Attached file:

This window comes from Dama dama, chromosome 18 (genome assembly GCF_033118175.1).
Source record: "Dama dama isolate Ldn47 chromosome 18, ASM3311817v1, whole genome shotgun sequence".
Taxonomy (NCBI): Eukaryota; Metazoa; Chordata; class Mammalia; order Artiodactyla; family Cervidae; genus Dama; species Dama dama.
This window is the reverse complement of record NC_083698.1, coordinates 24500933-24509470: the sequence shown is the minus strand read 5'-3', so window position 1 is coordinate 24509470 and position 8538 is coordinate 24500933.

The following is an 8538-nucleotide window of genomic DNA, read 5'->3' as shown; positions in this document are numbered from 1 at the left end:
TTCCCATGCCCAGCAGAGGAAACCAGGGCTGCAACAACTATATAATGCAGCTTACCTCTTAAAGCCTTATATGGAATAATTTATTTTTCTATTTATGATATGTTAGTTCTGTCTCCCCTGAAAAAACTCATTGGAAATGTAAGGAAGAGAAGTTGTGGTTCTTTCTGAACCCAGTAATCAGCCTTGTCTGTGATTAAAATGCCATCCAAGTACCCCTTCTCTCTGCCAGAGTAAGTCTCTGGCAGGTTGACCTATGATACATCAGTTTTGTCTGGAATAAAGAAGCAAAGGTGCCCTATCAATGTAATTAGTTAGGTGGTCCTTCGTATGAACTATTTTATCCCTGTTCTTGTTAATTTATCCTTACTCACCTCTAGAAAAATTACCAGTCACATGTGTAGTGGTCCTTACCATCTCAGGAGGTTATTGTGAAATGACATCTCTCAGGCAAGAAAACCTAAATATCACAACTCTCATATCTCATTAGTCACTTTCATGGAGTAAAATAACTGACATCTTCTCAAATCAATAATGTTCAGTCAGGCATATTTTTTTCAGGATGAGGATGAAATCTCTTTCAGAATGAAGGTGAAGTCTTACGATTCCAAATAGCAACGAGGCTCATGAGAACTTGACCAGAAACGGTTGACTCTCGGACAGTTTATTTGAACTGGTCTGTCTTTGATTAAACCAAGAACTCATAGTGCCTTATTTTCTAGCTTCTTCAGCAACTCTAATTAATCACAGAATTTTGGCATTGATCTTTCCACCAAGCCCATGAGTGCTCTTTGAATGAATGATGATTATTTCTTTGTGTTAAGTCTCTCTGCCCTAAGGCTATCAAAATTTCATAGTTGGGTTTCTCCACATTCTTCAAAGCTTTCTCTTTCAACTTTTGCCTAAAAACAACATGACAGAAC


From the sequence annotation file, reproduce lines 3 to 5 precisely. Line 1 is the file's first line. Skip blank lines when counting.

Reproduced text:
Taxonomy (NCBI): Eukaryota; Metazoa; Chordata; class Mammalia; order Artiodactyla; family Cervidae; genus Dama; species Dama dama.
This window is the reverse complement of record NC_083698.1, coordinates 24500933-24509470: the sequence shown is the minus strand read 5'-3', so window position 1 is coordinate 24509470 and position 8538 is coordinate 24500933.

The following is an 8538-nucleotide window of genomic DNA, read 5'->3' as shown; positions in this document are numbered from 1 at the left end: